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Coronavirus update: Expanded vaccine eligibility, a rising death toll in California

Hockey fans likely won’t return to the stands this season

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Coronavirus (COVID-19) tally as compiled by Johns Hopkins University. (Previous numbers in parentheses.)

Total U.S. confirmed cases: 22,645,344 (22,429,685)

Total U.S. deaths: 377,616 (374,442)

Total global cases: 91,087,170 (90,435,754)

Total global deaths: 1,950,190 (1,938,004)

Report: Vaccine to be opened to those 65 and older

As states run into bottlenecks trying to administer the coronavirus (COVID-19) vaccines to high priority groups, the decision has apparently been made to expand the pool of potential recipients.

CNBC quotes a senior Trump administration official as saying new guidelines are being issued that will make the vaccine available to every person age 65 and older. A few states have already taken that action, but the new guidelines would make it federal policy.

The official attributed the vaccine bottlenecks to states’ desire to provide the first doses of the vaccine only to frontline health care workers and staff and residents of long-term care facilities.

California death toll reaches 30,000

California reached another dubious milestone on Monday. The death toll from the virus reached 30,000 as the state continues to go through the worst surge it has experienced thus far.

New cases of the coronavirus are rising at an even faster rate. The state recorded more than a quarter-million new cases last week. Officials in Los Angeles county are telling people to wear a mask even when at home.

“The damaging impact to our families and local hospitals from this surge is the worst disaster our county has experienced for decades,” health director Barbara Ferrer said.

NHL doesn’t expect fans to return this season

The rollout of two coronavirus vaccines has raised hopes that fans may soon be able to return to the stands for sporting events. However, the commissioner of the National Hockey League (NHL) doesn’t expect that to happen in the upcoming season.

According to Newsday, Commissioner Gary Bettman has warned of a revenue shortfall of at least $1 billion because he expects another season of mostly empty arenas.

“It would be cheaper for us to shut the door and not play,” Bettman reportedly said on a teleconference with the media. “It’s just what we have to deal with and what clubs have decided they have to do. Everyone thought it was important to play our game and deliver what people expect from us, and that’s what everyone signed on to do.”

Why COVID-19 sometimes affects the brain

COVID-19 is mostly associated with infection of the lungs, but occasionally it can affect the brain. Researchers at Yale School of Medicine now think they know why.

They’ve discovered that the virus can directly infect the central nervous system, and now they have begun to unravel some of the virus’ effects on brain cells. The study, published today in the Journal of Experimental Medicine (JEM), may help researchers develop treatments for the various neurological symptoms associated with COVID-19.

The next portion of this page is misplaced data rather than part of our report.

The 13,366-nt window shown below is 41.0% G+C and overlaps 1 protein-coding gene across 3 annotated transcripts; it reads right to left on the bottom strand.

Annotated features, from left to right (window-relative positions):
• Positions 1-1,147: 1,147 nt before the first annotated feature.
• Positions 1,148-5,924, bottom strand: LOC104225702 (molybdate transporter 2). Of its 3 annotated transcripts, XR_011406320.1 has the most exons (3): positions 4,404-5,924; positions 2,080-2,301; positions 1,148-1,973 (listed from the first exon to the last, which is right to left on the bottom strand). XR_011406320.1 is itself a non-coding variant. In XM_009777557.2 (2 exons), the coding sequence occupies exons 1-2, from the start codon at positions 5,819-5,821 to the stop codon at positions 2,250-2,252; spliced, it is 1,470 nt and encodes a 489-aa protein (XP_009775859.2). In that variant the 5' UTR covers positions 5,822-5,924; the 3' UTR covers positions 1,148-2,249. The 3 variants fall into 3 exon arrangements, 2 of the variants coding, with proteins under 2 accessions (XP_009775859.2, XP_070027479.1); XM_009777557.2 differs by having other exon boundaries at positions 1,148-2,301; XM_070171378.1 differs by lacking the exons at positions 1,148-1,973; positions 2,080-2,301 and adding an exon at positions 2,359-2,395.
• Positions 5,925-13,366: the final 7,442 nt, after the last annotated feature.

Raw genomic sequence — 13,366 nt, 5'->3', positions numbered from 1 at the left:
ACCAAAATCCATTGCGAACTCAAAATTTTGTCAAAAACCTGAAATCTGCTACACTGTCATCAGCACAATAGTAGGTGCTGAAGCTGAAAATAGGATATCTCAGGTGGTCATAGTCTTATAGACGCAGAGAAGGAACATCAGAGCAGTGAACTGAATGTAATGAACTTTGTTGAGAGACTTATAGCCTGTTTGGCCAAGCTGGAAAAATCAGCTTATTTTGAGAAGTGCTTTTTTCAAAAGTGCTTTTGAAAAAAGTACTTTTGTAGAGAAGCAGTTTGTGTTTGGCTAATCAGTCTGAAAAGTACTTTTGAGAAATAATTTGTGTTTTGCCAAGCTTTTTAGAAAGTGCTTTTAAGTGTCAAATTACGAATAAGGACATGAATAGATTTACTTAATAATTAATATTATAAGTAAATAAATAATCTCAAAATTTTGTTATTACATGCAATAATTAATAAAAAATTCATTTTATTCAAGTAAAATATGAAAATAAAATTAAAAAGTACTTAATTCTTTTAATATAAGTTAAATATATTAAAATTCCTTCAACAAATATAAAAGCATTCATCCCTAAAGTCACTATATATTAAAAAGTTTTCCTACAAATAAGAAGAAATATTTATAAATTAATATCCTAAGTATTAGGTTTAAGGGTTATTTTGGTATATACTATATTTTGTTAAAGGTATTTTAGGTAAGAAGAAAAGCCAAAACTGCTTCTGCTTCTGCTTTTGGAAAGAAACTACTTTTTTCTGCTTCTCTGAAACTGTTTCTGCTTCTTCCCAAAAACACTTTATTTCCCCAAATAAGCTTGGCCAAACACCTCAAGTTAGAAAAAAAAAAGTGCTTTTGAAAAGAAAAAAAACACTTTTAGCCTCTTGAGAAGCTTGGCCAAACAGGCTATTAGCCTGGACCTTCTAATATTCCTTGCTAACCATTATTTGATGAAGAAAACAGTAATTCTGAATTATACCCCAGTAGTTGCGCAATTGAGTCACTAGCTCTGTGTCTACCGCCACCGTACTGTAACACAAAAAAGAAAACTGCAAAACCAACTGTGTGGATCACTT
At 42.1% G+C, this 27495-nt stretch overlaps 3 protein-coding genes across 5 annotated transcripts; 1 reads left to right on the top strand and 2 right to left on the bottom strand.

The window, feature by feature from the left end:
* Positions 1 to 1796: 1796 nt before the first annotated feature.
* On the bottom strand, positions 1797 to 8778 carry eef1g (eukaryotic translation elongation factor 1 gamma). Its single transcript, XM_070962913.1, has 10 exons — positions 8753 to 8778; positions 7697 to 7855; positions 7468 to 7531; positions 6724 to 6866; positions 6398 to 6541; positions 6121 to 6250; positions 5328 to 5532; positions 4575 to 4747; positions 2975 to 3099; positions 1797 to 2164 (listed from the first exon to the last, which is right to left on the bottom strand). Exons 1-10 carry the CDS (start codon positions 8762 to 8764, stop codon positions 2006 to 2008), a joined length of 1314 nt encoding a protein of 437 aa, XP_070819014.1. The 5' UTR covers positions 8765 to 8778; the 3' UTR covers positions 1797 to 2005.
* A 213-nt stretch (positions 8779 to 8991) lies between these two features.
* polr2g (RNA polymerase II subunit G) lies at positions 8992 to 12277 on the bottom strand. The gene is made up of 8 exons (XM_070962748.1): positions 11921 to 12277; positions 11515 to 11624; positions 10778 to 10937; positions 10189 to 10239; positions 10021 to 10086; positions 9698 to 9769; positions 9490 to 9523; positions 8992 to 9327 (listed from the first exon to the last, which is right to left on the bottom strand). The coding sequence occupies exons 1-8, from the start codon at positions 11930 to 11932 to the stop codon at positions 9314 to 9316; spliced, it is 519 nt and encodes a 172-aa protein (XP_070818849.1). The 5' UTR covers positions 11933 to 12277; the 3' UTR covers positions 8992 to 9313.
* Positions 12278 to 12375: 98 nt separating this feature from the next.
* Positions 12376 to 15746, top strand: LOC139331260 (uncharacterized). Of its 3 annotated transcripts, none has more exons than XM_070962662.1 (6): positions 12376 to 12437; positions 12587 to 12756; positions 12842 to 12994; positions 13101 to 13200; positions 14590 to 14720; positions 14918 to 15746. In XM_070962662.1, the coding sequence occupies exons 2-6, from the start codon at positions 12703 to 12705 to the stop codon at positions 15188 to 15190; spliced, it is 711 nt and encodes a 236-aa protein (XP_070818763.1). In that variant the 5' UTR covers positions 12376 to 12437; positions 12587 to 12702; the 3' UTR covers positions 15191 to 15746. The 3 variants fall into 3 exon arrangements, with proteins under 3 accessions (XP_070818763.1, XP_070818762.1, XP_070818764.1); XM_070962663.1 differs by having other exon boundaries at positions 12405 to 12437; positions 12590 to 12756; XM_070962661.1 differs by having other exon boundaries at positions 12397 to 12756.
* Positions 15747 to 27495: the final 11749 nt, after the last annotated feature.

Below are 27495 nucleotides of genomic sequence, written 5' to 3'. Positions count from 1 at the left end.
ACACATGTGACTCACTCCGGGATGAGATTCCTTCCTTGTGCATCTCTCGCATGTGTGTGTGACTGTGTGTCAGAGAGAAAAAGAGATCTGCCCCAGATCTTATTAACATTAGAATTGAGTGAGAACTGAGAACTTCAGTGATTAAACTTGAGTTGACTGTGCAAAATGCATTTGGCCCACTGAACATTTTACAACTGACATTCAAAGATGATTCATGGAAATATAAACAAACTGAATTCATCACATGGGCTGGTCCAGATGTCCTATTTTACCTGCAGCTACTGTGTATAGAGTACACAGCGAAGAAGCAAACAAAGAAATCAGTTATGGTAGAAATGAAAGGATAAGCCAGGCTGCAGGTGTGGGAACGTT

“Understanding the full extent of viral invasion is crucial to treating patients, as we begin to try to figure out the long-term consequences of COVID-19, many of which are predicted to involve the central nervous system,” said Akiko Iwasaki, a professor at Yale School of Medicine.

Pandemic produces new financial confidence

The COVID-19 pandemic has produced widespread health and economic hardship over the last 10 months, but, oddly, many consumers have also gained financial confidence during this time. The KeyBank 2020 Financial Resiliency Survey, released today, finds that many Americans have increased emergency savings and have more financial awareness.

The survey found that 53 percent of consumers reported feeling more financially confident, and just over half said they could come up with $2,000 to meet an emergency expense. That’s up from 42 percent at the end of 2019.

Forty-two percent of respondents said they are spending less and saving more since the pandemic began, and among those who say they are doing so, 71 percent are spending less money on discretionary items—including travel, dining, and entertainment.

Around the nation

  • Michigan: Seeking to alleviate a shortage of available vaccine doses, Gov. Gretchen Whitner is asking if the state can purchase 100,000 additional doses from Pfizer. Demand is soaring as teachers, police officers, and seniors have been added to the vaccination group.

  • New Jersey: Gov. Phil Murphy says his state is now seeing the expected surge in coronavirus cases associated with the end-of-the-year holidays. Health officials reported 5,042 new COVID-19 cases and 51 deaths on Monday.

  • Oregon: Oregon is among the states turning to mass inoculation events to speed up the vaccine rollout. Oregon Health & Science University in Portland hosted a drive-through clinic over the weekend for more than 2,000 community-health workers, first responders, and home care-workers.

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